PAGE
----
Trent Tinglestad throws from the outfield during practice Friday afternoon at Everett Memorial Stadium in Everett on May 19, 2017. (Kevin Clark / The Herald)

Trent Tinglestad throws from the outfield during practice Friday afternoon at Everett Memorial Stadium in Everett on May 19, 2017. (Kevin Clark / The Herald)

Everett Community College baseball team defined by its ‘grit’

EVERETT — It’s a sunny and pleasant Friday afternoon at Everett Memorial Stadium, meaning it’s the rare day this spring when the Everett Community College baseball team actually has been able to use its home field.

Yet, despite the ideal baseball conditions, the Trojans are still throwing around their adopted phrase for the season: grit. The players chatter about handing out grit coins when a teammate puts in that little added bit of effort.

Indeed, 2017 has been all about gritting it out for the Trojans, who became baseball vagabonds because of the inordinate amount of rain in the Pacific Northwest this spring. But dealing with adversity has given the team grit, and that quality has Everett in contention for a Northwest Athletic Conference championship.

“Grit is a product of your character, and it’s something we’ve developed through the adversity we’ve faced,” sophomore second baseman and team captain Jacob Prater said. “Grit is a perfect word to describe this team as a whole.”

Everett is one of eight teams that will slug it out at the NWAC Baseball Championships, which run Thursday through Monday in Longview. The Trojans (33-11) qualified as the champions of the North Region. They face South Region No. 2 Lane (26-19) in the opening round of the double-elimination tournament at 4:35 p.m. Thursday.

Everett is considered one of the top contenders to claim the title. The Trojans were runners-up last year, and they’re second in the NWAC’s RPI rankings, behind only Linn-Benton.

Yet the Trojans had to overcome Mother Nature to reach this point.

The unusually rainy spring turned Everett into a team without a home. The Trojans’ home field at Everett Memorial Stadium was unplayable until the final weekend of the regular season. When Everett practiced, it did so on the turf football field at Everett Memorial. When it had home games scheduled, Everett was forced to travel as far as Bellingham and Olympia to host games. Of the Trojans’ 22 scheduled home games, 20 were played away from home.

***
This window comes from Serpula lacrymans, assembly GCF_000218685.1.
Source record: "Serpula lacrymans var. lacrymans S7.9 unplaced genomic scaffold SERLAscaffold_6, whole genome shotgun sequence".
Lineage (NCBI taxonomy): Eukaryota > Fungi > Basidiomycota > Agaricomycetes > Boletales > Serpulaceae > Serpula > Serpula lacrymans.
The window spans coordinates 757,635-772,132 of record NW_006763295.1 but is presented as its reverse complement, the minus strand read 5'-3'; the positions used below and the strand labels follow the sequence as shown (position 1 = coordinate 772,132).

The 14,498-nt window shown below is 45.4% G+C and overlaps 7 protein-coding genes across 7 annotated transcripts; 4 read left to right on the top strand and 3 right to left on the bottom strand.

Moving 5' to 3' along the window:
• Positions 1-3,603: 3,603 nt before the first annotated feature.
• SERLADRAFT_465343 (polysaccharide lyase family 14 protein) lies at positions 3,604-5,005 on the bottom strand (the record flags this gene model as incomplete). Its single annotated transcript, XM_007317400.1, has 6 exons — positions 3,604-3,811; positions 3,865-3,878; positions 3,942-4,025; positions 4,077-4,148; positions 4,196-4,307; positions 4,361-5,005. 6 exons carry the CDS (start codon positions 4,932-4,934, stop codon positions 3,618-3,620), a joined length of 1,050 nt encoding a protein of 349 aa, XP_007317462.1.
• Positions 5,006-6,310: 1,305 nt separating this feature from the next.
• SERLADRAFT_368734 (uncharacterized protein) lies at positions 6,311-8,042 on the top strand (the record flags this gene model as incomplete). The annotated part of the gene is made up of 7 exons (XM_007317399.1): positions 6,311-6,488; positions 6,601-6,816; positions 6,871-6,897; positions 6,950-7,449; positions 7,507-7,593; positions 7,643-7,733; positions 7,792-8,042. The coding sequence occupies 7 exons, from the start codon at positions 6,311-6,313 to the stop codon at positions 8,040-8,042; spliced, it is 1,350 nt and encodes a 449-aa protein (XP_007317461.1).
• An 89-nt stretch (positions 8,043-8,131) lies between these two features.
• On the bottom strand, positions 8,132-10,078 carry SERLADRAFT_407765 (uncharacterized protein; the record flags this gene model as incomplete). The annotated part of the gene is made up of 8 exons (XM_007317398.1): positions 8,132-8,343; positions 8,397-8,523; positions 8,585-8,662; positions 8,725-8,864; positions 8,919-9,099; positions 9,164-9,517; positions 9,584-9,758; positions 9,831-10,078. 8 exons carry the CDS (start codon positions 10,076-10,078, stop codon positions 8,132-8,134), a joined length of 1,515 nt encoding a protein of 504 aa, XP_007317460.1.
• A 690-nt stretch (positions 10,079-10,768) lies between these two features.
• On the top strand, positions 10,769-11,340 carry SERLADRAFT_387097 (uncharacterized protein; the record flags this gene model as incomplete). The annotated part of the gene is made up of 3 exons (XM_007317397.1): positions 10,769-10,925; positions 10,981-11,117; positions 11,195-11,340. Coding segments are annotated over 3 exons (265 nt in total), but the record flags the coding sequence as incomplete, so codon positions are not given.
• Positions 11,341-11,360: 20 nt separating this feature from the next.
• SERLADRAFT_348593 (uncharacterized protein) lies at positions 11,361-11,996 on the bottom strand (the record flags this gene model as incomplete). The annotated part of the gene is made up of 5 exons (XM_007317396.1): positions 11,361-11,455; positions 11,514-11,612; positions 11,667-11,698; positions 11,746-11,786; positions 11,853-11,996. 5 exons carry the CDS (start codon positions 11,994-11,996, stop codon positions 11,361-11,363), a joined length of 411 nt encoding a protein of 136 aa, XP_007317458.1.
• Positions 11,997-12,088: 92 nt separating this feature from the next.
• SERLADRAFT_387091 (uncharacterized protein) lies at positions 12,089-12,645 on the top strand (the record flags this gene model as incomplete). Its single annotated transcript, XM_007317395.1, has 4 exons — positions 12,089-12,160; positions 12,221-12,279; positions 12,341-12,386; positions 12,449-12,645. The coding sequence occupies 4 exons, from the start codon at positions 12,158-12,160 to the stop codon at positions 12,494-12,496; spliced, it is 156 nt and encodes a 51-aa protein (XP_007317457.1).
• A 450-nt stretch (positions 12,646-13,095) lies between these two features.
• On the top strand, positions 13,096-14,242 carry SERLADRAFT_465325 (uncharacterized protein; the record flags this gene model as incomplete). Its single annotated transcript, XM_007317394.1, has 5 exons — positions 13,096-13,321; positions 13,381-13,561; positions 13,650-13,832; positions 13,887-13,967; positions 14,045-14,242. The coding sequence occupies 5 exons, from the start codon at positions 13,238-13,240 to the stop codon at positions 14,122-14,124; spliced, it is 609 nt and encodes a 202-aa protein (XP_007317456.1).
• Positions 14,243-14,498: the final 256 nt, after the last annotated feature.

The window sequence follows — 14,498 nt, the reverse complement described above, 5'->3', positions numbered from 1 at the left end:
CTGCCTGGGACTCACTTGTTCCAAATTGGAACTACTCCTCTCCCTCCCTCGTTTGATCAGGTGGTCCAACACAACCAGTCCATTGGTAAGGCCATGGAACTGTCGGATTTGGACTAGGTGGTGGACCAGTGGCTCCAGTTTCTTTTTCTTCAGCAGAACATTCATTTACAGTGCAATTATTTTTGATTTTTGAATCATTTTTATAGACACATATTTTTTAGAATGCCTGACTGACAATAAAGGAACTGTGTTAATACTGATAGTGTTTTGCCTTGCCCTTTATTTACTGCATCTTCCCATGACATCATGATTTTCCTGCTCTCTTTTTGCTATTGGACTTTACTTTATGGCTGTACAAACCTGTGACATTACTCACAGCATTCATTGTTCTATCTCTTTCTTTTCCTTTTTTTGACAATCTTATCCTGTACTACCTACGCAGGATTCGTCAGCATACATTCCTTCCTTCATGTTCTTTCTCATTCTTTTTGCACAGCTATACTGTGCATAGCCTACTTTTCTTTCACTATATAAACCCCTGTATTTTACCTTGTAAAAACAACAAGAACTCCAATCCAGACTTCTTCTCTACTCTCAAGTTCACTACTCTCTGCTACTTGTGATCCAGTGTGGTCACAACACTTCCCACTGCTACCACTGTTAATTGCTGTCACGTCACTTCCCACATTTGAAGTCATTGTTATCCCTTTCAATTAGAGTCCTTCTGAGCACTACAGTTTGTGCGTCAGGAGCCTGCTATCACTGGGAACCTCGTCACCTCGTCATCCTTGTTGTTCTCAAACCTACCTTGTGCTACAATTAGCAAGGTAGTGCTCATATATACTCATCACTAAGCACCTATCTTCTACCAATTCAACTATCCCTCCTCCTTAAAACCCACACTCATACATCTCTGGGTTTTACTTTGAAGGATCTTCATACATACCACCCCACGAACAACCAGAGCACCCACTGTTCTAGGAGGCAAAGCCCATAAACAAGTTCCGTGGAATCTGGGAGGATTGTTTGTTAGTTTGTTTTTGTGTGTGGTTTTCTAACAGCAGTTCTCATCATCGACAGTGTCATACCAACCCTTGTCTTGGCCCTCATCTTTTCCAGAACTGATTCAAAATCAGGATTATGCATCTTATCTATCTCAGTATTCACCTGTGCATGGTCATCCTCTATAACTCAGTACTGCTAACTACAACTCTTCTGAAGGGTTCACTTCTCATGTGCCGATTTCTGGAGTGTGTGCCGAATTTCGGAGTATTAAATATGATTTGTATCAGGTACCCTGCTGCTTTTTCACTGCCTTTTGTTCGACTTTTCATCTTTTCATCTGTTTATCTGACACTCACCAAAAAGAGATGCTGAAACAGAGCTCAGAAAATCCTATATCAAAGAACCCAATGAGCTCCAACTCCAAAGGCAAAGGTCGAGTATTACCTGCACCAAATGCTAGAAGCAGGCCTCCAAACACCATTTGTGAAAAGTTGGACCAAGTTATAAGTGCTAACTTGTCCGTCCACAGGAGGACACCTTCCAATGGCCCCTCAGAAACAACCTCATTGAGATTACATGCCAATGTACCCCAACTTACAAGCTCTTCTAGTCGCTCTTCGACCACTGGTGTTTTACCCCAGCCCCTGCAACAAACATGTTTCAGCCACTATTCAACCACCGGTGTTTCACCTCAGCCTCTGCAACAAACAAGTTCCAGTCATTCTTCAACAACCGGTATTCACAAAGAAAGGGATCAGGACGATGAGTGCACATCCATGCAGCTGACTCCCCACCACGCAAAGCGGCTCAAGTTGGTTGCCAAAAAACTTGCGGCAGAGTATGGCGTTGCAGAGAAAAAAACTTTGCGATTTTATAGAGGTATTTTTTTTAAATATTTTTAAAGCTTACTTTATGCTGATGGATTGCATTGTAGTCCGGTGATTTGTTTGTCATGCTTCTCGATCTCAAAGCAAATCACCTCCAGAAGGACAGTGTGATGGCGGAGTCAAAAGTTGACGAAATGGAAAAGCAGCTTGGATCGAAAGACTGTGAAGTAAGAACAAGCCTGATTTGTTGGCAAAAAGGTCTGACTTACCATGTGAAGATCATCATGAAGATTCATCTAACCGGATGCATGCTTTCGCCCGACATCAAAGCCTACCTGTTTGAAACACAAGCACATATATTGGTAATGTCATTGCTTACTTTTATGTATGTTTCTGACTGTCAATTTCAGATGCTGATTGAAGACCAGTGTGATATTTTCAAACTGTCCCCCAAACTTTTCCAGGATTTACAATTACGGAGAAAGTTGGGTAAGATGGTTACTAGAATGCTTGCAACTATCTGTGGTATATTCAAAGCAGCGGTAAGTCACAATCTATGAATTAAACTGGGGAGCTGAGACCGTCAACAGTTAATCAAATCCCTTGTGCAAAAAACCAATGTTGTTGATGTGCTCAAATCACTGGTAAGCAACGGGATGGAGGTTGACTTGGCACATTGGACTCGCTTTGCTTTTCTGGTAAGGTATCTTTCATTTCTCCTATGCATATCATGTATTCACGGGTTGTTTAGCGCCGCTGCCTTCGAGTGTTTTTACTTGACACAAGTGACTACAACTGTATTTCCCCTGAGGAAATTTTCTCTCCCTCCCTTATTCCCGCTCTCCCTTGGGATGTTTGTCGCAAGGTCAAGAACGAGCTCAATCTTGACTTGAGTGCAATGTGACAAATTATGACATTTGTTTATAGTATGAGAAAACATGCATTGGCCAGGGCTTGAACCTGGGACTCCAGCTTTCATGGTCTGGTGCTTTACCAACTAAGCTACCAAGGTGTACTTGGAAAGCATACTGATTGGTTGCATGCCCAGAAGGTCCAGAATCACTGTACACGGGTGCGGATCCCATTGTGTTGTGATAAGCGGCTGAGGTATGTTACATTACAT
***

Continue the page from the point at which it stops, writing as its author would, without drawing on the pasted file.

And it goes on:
How did Everett do in those “home” games? In the 20 games the Trojans hosted away from Everett Memorial, they went 18-2.

”It’s been challenging, but they just don’t let that stop them from working hard,” Everett coach Levi Lacey said. “Every day we get here (to Everett Memorial), the field’s gone so we have to go over to the turf. We get in about 1 o’clock after ultimate Frisbee and we have to be out by 3 o’clock by the time high school track starts. So it’s been pretty impressive what they’ve been able to do on the field with the minimal amount of on-field hours that we’ve had.

“We’ve had some tough teams, but honestly this team to me has really shown that they’re probably the toughest team we’ve had in my 16 years being here.”

It helps that Everett has perhaps the best pitching staff in the league. The Trojans led the league in ERA during conference play at 2.21, well ahead of second-place Lane (2.56). And Everett has the unusual luxury of having four starting pitchers it can depend on: sophomores Curtis Bafus, Dalton Chapman and Ryan Sandifer, and freshman Alex Spahman. Bafus (6-1, 1.98 ERA), Chapman (6-2, 1.71) and Sandifer (7-1, 2.35) have been particularly strong, with all three being named to the All-North Region team.

“Last year we had one ace, maybe two,” said Chapman, an Alaska native who is back after redshirting last year to get his school credits in line. “But I think this year we have four complete stud aces on the mound who we can rely on in any situation, whether it’s a start or they need to come out of the pen or have to go a complete game, whatever the situation is. I think that’s a huge component and a huge advantage, having four starters just being dudes on the mound.”

But the Trojans aren’t just about pitching, they also can hit. Everett led the league in batting average during conference play at .324. Freshman outfielder Trent Tinglestad (.381), and sophomore first baseman Peyton Cordova-Smith (.376) have led the way for a Trojans lineup that may not possess the most power in the league, but is dangerous from one through nine.

“We’ve hit very well,” said Tinglestad, a graduate of Marysville-Pilchuck High School. “Even when some guys are off, the other guys are on. We’re never off at the same time. Our team is never cold, we always have someone on fire or someone who’s doing well.”

Put it all together and Everett is primed to add to the title it won in 2013.

“I feel that our chances are good,” Lacey said. “I’m not going to say we have to go down and do something out of character. We just have to go and play our game, and if we do, I think we have a chance to make a run at it. We lost in the championship last year, we return a bunch of guys who were there and we brought in some freshmen who have played in good programs coming into Everett, so they’re used to some big games.

“I think we have a good shot if we play our game.”

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